Although Fire Elemental Bolt ability makes up the majority of a ranged fire pet's damage output, the pet is also capable of modest melee DPS if the mob that it is targeting is pulled next to it. Giving this kind of elemental some pet weapons, Burnout, and melee proc buffs is therefore not necessarily a waste, although it requires some coordination to put to effective use.
Additionally, the ranged fire pet retains the Fire Elemental Aura from its lower-level cousins, although the buff's usefulness is more limited in this incarnation. Since this kind of fire pet is generally too squishy to tank any creature that is not trivial, trying to force it into that role in order get DPS from its shield is not advised. Furthermore, as the magician continues to grow in levels, his or her own Shield of Fire buff line will eventually grow strong enough that it overwrites the fire pet's self-buff anyway.
(Stub note: add a section comparing the relative pros and cons of Fire Pet and Water Pet DPS, somewhere in the article.)
Water pets offer solid, predictable offense in the form of heavy melee damage, and have somewhat better survivability than a fire pet, though their tanking ability is much poorer than that of air or earth. At higher levels they are generally regarded as a DPS pet.
All water pets, regardless of level, have the ability to cast a small cold-based damage spell on their current target. The spell has no cast time and serves mainly to augment the pet's DPS, while also having situational uses as a pulling tool.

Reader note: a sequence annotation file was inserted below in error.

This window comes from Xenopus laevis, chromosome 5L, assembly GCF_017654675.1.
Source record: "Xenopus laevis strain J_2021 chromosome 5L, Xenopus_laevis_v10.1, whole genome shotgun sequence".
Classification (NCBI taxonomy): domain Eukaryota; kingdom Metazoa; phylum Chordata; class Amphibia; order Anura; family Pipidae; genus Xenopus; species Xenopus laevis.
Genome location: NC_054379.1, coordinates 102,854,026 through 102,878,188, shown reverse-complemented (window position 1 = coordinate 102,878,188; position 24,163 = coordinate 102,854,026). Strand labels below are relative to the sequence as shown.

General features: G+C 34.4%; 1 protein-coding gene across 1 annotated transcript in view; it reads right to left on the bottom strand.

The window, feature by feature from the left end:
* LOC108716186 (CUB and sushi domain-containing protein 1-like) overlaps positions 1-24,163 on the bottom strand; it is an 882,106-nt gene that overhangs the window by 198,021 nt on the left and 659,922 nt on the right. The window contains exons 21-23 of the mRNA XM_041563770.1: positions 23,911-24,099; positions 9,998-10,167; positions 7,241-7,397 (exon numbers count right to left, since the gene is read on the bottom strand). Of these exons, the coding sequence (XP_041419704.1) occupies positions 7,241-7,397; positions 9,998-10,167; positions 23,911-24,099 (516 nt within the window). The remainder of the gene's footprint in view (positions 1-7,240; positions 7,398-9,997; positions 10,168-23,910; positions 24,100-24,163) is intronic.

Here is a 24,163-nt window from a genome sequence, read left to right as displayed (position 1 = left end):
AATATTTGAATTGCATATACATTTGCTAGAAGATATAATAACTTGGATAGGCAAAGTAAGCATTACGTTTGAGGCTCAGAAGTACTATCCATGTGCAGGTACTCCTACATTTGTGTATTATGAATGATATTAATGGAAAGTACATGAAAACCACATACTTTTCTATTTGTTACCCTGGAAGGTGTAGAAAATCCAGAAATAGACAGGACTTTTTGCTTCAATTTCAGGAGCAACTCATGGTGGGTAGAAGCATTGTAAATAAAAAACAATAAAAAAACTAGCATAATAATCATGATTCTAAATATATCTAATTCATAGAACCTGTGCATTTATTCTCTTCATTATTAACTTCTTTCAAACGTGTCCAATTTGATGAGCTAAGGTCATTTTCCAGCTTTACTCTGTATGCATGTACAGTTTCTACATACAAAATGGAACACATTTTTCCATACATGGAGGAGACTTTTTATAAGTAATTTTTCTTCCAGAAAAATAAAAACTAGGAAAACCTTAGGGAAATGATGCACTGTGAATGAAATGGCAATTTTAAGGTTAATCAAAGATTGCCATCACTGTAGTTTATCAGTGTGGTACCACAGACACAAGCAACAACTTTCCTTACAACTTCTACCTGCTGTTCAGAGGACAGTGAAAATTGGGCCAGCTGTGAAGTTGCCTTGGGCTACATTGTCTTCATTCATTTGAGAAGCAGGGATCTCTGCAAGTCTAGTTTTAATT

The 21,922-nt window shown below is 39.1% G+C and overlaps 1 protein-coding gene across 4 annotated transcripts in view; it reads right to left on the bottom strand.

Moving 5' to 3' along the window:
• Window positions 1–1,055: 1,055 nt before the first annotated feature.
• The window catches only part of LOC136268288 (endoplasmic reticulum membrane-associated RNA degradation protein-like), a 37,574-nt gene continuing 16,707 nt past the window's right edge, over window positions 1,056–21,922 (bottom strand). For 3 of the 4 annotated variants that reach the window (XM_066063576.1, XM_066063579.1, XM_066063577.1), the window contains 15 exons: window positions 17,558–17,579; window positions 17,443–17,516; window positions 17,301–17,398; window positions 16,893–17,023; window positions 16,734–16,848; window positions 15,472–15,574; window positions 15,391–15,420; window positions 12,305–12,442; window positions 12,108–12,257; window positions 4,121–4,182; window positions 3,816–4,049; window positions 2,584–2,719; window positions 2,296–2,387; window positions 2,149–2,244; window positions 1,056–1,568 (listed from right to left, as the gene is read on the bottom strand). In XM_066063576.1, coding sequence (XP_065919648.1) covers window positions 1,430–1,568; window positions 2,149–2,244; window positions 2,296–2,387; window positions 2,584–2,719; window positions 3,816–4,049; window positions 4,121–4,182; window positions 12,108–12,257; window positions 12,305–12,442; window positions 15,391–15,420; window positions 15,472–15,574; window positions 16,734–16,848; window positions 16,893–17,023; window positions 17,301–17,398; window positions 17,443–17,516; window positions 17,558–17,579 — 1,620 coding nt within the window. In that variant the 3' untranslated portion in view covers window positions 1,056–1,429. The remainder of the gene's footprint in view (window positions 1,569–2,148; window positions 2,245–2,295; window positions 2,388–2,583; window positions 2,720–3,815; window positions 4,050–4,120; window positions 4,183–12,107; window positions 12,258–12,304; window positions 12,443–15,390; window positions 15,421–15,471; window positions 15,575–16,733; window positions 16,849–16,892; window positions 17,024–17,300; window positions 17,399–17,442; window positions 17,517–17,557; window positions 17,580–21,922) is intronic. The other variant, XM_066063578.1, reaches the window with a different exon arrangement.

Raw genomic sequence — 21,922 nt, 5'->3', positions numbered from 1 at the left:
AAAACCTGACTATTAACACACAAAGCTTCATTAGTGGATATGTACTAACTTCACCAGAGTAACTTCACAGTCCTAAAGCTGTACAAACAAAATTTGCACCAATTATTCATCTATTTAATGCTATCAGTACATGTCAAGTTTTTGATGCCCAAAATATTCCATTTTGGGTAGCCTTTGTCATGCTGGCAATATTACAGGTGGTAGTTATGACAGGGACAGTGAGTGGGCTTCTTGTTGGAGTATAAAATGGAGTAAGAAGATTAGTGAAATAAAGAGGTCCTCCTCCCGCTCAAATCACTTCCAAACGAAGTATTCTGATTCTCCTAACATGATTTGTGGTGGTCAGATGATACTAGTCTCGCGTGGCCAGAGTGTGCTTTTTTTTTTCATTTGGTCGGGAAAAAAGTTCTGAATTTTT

Any water pet summoned by the level 54 spell "Vocarate Water" or higher is a Rogue-class NPC with the ability to use Backstab, provided that it is equipped with a piercing weapon and attacking from behind its target. This makes later-level water pets distinctly grouping-oriented when facing nontrivial foes, as the pet requires someone else to tank for it in order to deal optimal damage, and the magician will usually be far too squishy to fill that role on his or her own.
When grouping with tanks who do not turn foes to ensure that pets are hitting from behind, using the Companion's Relocation AA as needed (to fling the pet behind its target) can ease the difficulty of making sure the pet remains able to backstab. Issuing a Guard order somewhere in front of the party's campsite (if killing in a stationary spot) and then issuing Attack commands from there can also help.
Being the most oriented to melee DPS among the four elemental pets, the water pet benefits greatly from AAs that boost pet melee offense (e.g. Elemental Alacrity and Elemental Fury), which gives these AAs a higher than usual build priority for grouping-oriented magicians who prefer this pet.
With the most well-balanced abilities among the pet types, air pets offer effective tanking, fair DPS, and an excellent ability to stun opponents. Indeed, their stun is one of the most reliable in the game due to its high effective level limit, good duration (three seconds), and fast reuse time (twelve seconds).